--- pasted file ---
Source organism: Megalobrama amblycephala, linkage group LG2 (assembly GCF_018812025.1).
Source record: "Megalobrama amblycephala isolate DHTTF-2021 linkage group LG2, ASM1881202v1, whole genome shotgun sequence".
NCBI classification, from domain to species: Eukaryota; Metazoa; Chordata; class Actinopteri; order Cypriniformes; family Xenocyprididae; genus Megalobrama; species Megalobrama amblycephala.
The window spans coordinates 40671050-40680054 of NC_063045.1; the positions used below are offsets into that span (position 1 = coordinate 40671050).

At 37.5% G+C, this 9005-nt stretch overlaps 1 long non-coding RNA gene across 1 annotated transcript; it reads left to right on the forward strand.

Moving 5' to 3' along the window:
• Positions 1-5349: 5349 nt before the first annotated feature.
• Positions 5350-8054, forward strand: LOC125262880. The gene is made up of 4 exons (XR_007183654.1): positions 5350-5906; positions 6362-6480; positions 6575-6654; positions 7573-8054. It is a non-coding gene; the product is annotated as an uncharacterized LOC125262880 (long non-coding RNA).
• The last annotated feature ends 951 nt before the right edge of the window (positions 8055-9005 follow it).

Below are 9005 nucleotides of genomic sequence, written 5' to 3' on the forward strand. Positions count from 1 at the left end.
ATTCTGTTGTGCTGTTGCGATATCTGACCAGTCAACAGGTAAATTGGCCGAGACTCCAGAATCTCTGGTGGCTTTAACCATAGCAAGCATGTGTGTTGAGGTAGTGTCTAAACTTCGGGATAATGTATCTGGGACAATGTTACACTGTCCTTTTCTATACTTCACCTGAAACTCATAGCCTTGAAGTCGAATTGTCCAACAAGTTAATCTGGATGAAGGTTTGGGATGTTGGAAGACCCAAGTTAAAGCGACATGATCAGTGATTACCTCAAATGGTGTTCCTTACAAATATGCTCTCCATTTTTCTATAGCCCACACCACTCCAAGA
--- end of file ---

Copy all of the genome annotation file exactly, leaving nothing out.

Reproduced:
Source organism: Megalobrama amblycephala, linkage group LG2 (assembly GCF_018812025.1).
Source record: "Megalobrama amblycephala isolate DHTTF-2021 linkage group LG2, ASM1881202v1, whole genome shotgun sequence".
NCBI classification, from domain to species: Eukaryota; Metazoa; Chordata; class Actinopteri; order Cypriniformes; family Xenocyprididae; genus Megalobrama; species Megalobrama amblycephala.
The window spans coordinates 40671050-40680054 of NC_063045.1; the positions used below are offsets into that span (position 1 = coordinate 40671050).

At 37.5% G+C, this 9005-nt stretch overlaps 1 long non-coding RNA gene across 1 annotated transcript; it reads left to right on the forward strand.

Moving 5' to 3' along the window:
• Positions 1-5349: 5349 nt before the first annotated feature.
• Positions 5350-8054, forward strand: LOC125262880. The gene is made up of 4 exons (XR_007183654.1): positions 5350-5906; positions 6362-6480; positions 6575-6654; positions 7573-8054. It is a non-coding gene; the product is annotated as an uncharacterized LOC125262880 (long non-coding RNA).
• The last annotated feature ends 951 nt before the right edge of the window (positions 8055-9005 follow it).

Below are 9005 nucleotides of genomic sequence, written 5' to 3' on the forward strand. Positions count from 1 at the left end.
ATTCTGTTGTGCTGTTGCGATATCTGACCAGTCAACAGGTAAATTGGCCGAGACTCCAGAATCTCTGGTGGCTTTAACCATAGCAAGCATGTGTGTTGAGGTAGTGTCTAAACTTCGGGATAATGTATCTGGGACAATGTTACACTGTCCTTTTCTATACTTCACCTGAAACTCATAGCCTTGAAGTCGAATTGTCCAACAAGTTAATCTGGATGAAGGTTTGGGATGTTGGAAGACCCAAGTTAAAGCGACATGATCAGTGATTACCTCAAATGGTGTTCCTTACAAATATGCTCTCCATTTTTCTATAGCCCACACCACTCCAAGA